Hundreds of children are playing Little League baseball this spring in our region. It’s a tradition that goes back decades.
Hopefully, it continues for years to come.
Little League baseball in our North Country communities teaches boys and girls the fundamentals of a great game — and much more. They’re learning teamwork, discipline, work habits, sportsmanship and respect. Most importantly, they’re having fun.
Little League is a success. Plattsburgh just started its 55th season of Little League baseball. Ticonderoga is in its 61st season. The program is stronger today than ever.
Baseball is a wonderful game, but the success of Little League is the result of the volunteers who make it happen — coaches, managers, league administrators and parents. These adults devote untold hours to make the program worthwhile for children. They should be lauded.
Youth baseball has a long history in the United States.
As early as the 1880s, leagues were formed for pre-teen children in New York, but they were affiliated with adult club teams and did not flourish. Children often played pickup baseball in streets or sandlots instead.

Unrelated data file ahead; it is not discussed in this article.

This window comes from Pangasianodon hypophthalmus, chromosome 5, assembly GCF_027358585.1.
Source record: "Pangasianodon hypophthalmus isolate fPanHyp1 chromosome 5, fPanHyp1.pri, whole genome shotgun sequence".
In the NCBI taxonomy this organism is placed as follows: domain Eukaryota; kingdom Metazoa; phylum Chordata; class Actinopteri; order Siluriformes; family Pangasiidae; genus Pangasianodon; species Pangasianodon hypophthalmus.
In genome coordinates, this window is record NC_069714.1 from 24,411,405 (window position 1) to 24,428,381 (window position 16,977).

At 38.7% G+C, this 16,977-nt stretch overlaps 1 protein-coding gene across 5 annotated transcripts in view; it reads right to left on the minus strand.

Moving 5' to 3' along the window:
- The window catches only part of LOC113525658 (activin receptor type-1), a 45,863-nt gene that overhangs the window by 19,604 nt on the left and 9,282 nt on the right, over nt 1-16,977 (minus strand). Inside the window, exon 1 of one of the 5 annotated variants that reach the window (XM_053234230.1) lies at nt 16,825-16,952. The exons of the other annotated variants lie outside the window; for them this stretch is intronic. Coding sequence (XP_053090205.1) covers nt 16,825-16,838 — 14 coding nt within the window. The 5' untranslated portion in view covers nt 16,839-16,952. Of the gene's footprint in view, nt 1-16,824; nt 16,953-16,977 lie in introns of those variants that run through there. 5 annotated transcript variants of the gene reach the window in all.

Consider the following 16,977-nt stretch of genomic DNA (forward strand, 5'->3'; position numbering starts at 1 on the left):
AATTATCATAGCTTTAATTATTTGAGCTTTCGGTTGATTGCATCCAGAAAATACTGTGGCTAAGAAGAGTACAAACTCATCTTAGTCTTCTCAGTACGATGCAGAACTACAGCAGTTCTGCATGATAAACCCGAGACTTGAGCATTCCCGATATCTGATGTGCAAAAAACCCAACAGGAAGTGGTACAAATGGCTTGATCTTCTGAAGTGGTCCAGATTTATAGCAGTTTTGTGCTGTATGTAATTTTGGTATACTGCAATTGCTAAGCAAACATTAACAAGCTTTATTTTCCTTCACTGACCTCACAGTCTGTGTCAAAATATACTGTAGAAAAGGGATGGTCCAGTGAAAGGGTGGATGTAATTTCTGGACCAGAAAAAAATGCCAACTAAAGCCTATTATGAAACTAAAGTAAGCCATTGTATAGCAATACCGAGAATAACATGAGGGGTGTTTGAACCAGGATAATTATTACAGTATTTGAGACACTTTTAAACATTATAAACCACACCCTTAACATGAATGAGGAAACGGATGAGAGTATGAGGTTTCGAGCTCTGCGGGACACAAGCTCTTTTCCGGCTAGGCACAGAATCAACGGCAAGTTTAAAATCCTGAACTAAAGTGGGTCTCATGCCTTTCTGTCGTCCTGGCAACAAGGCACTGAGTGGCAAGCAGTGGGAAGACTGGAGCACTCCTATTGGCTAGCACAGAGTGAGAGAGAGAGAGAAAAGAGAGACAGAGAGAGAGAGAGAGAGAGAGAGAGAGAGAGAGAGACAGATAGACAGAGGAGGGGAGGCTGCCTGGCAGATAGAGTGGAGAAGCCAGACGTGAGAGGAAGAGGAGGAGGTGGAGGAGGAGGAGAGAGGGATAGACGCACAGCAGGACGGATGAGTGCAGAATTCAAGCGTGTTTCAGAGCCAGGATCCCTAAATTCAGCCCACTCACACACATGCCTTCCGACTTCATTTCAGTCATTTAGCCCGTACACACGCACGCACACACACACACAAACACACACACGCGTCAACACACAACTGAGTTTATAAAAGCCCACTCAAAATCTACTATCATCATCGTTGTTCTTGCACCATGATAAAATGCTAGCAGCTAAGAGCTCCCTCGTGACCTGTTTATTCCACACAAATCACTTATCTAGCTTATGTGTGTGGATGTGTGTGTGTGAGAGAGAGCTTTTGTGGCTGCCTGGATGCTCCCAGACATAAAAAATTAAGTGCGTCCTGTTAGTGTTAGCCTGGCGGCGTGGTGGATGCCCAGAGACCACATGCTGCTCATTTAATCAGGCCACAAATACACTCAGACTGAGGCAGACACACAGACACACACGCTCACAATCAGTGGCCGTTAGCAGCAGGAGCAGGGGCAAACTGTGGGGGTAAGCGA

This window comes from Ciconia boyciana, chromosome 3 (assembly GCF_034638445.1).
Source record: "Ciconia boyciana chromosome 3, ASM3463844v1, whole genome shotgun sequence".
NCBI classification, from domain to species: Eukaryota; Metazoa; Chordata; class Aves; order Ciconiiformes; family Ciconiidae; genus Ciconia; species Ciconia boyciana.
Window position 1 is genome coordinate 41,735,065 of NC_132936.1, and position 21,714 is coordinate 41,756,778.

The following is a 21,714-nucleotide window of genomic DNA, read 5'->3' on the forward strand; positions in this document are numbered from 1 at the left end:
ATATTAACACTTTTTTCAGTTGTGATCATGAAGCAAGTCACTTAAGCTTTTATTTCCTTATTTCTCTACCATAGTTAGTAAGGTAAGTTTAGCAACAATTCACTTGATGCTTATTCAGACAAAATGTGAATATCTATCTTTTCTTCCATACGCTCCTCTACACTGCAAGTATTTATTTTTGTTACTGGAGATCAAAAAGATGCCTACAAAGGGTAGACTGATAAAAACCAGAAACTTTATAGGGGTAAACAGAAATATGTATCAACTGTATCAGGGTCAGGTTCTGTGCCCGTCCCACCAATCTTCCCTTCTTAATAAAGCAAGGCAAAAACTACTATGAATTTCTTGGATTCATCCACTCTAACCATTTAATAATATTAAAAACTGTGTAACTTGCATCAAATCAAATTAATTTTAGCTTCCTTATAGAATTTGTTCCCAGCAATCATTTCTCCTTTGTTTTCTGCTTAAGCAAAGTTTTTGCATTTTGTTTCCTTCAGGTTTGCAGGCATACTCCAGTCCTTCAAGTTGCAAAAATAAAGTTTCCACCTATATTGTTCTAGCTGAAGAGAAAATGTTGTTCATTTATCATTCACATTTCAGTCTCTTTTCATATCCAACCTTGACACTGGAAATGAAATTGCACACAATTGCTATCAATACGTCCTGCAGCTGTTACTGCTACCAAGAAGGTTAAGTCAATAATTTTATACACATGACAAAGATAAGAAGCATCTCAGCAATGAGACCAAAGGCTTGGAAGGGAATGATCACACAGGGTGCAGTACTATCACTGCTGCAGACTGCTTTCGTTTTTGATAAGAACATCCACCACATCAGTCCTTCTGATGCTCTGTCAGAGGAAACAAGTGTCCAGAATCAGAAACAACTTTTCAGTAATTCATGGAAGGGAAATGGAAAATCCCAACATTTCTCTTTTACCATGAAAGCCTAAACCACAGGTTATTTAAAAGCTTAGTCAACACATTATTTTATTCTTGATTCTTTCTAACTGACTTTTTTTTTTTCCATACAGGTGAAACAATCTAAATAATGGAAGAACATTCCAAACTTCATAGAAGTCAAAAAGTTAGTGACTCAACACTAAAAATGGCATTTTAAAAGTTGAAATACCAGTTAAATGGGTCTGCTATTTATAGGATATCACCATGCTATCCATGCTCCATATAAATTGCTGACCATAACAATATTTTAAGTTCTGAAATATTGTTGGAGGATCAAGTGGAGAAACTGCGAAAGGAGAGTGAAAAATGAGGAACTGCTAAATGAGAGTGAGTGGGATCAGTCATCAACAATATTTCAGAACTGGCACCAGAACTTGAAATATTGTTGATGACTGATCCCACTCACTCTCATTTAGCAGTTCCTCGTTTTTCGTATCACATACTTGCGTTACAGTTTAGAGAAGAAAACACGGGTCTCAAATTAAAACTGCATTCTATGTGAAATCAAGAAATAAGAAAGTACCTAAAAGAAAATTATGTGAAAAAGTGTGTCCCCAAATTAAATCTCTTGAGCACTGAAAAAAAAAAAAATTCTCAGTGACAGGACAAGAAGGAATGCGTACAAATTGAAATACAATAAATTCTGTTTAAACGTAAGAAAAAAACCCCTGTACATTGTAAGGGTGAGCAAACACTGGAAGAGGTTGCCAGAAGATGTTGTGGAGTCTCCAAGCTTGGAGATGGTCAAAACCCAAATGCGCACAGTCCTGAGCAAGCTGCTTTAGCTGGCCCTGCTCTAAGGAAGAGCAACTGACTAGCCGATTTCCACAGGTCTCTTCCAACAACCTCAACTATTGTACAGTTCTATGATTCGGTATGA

In the 1920s, the American Legion formed a baseball program for teenage boys that still exists today. American schools also started baseball programs, but there was still a void for pre-teen boys who wanted to play in organized games.
In 1938, Carl Stotz had the idea for an organized youth baseball league in his hometown of Williamsport, Pa.
Stotz gathered several neighborhood children and experimented with different types of equipment and different field dimensions that summer. The program did not have a name and no organized games were played.
In 1939, Stotz took the experiment a step further, enlisting the help of brothers George and Bert Bebble. They became the managers of the first three teams — Lycoming Dairy, Lundy Lumber and Jumbo Pretzel.
Stotz also came up with a name — Little League. His idea was to provide baseball for the boys as a way to teach them the ideals of sportsmanship, fair play and teamwork.
On June 6, 1939, in the first Little League game ever played, Lundy Lumber defeated Lycoming Dairy, 23-8.
Little League baseball has become the world’s largest organized youth sports program. In the space of just six decades, Little League grew from three teams to nearly 200,000 teams, in all 50 U.S. states and more than 80 countries.
And the basic goal remains the same as it did in 1939, to give the children a game that provides fundamental principles — sportsmanship, fair play and teamwork — they can use later in life to become good citizens.
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